Investigating The Norovirus

It was a regular Friday night. The campus was abuzz with warm cookie night and live animals. A long-anticipated saxophone artist series featuring the incomparable Otis Murphy was coming to the Houghton stage, and a huge weekend of prospective students and a David Crowder concert was on the horizon. Students were excited, or apprehensive, toward the active weekend that lay ahead. Little did they know that crowded lunch lines were the least of their worries.

“I felt so helpless,” said Joe Miner ‘18, a Resident Assistant in Rothenbuhler Hall. When describing the illness of a resident, Miner said, “He puked all night, and I couldn’t do anything. I didn’t know until the morning.  I could only give suggestions, and I also had to look out for myself.” This was the reality for those on the frontlines of campus during, what students are now whimsically referring to as the “Houghton Plague of 2017.”

It was not the first time that such a widespread illness had attacked Houghton’s student body.

A similar condition—characterized by intense vomiting, diarrhea, sweating, stomach pains, and occasional visions of terror—struck Shenawana particularly hard during the fall of 2015. However, this strain appeared to even more severe. “I stood up (after the Otis Murphy concert) and knew something was very, very wrong,” Derek Chase ‘19 recalled. Although Chase escaped to a friend’s house away from campus, his night went steadily downhill. “I did do quite a bit of travel,” Chase commented in an attempt at optimism. “Straight from the couch to the toilet.” He placed an estimation of his total mileage at the distance from Houghton to Belfast.

With 140 cases confirmed on campus between Friday and Saturday evenings, survivors lived in fear. In fact, campus looked more like an episode of “The Walking Dead” than a bustling liberal arts institution. Signs around campus begged people to wash their hands, and bottles of Germ-X replaced Bibles as wards against evil. “I fled like Israel fled Egypt,” Kylie Gibbs ‘18 said. “I prayed, I felt fear; in fact, I felt the sickness through fear.” Of course, these anecdotes about the magnitude of the situation only give half the story. Most students were wondering : what caused it?

Several rather eclectic theories immediately sprung up as to the plague’s cause. Libby Best ‘20 and Honus Wagner ‘20 wondered whether this was God’s wrath towards Reformation celebration, as no Catholics on campus fell ill. Other students lightheartedly suggested a feminist motive, since men’s residence halls were hit harder than women’s—although Miner argued that men are simply more dramatic about illness and were not necessarily more susceptible.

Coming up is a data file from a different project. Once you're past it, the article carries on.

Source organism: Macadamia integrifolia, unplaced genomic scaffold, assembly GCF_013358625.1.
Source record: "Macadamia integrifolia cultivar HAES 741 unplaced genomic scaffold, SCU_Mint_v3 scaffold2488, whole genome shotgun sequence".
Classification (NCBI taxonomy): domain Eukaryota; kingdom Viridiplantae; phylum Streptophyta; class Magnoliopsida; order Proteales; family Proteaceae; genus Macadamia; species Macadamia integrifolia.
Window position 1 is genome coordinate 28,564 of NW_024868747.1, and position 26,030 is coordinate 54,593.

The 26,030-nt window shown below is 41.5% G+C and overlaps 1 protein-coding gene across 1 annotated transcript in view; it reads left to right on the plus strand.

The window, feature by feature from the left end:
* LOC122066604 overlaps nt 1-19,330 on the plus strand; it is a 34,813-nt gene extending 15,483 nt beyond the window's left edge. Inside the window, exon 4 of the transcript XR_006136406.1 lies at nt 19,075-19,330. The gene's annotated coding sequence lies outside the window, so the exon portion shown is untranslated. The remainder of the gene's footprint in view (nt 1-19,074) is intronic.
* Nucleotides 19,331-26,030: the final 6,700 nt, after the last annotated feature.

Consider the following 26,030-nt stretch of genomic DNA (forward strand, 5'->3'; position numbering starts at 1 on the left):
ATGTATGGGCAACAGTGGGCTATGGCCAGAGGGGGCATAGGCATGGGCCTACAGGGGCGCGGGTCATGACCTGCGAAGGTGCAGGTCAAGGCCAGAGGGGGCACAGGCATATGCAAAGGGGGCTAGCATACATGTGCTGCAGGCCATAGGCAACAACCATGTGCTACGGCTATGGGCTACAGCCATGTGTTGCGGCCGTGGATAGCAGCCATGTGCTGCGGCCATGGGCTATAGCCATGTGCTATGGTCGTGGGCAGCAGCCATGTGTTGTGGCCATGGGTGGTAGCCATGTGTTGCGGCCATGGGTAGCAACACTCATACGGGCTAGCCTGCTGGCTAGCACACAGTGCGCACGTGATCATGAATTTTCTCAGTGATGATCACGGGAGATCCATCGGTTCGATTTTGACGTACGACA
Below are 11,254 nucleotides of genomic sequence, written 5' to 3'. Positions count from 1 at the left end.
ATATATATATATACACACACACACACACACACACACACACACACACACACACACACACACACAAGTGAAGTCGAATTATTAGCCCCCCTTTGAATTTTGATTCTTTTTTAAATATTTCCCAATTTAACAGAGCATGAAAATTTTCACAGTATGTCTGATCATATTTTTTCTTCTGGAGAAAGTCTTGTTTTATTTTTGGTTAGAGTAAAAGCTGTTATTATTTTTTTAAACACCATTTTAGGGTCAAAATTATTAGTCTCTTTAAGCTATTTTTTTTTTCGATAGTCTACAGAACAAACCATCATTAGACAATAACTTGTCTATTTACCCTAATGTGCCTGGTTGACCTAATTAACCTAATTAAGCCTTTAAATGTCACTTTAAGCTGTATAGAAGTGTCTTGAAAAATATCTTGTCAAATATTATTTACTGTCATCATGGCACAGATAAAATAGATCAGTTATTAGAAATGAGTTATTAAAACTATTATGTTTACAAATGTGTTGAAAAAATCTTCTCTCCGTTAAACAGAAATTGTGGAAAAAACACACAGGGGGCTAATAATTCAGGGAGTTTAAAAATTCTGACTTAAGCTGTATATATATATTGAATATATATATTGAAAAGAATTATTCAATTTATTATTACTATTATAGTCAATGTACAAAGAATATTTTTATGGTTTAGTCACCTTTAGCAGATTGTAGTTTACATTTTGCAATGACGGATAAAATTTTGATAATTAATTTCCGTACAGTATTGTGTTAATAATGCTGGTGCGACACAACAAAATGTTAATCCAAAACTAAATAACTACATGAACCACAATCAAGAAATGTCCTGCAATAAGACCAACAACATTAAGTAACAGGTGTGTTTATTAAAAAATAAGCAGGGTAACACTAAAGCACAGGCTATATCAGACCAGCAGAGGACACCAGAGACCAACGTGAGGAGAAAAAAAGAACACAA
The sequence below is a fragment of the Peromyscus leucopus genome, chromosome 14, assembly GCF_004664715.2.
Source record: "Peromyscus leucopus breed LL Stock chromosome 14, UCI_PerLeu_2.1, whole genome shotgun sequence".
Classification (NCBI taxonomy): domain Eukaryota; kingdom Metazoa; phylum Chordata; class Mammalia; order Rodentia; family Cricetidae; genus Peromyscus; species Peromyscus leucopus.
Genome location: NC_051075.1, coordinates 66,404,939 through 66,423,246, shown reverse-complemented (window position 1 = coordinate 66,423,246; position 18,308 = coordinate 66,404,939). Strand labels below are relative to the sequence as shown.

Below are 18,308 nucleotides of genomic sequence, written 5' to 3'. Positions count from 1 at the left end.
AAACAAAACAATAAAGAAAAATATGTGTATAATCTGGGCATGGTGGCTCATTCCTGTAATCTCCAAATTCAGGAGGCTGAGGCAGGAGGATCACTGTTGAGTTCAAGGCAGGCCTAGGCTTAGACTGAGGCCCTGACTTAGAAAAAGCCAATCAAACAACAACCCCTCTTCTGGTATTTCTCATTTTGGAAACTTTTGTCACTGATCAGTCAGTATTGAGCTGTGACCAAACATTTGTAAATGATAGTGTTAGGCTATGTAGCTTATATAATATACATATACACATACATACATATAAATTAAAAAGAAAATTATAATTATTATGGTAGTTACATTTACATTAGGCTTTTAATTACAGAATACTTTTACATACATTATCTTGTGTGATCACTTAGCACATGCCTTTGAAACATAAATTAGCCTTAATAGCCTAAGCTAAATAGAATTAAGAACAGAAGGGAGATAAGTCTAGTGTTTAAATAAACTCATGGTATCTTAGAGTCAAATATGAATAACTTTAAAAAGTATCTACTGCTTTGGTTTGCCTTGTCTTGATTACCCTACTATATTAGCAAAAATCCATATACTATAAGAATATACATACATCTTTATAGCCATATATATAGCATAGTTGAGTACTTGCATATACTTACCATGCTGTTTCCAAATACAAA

However, lab results received from the Allegany County Department of Health soon confirmed that 100% of all samples tested came back positive for norovirus. According to the Centers for Disease Control and Prevention, norovirus is passed when infected vomit or feces is accidentally transferred into the mouth. It is the leading cause of foodborne gastrointestinal illness in the United States, causing just over 90,000 emergency room visits each year.

While several students claimed to have become ill after eating undercooked meat, norovirus is most frequently caused when an infected person comes into contact with raw fruits or vegetables. The virus can also be passed on by eating or drinking substances already contaminated by the virus or coming into close contact with an infected person. While the virus is typically resistant to most industrial sanitizers, detergents, and safety protocols, its further spread can be limited through restriction of human contact.

In efforts to restrict the spread of the illness, dining hall staff who present norovirus symptoms have been asked to refrain from appearing at work for 72 hours. An email distributed from Metz Culinary Management to faculty on Monday, Nov. 13 also confirmed that Houghton’s General Manager of Dining Services, Matthew Babbage, had chosen to leave his position “to pursue other interests.” In the interim, Paul Krouse will serve as Metz’s General Manager on the Houghton campus.

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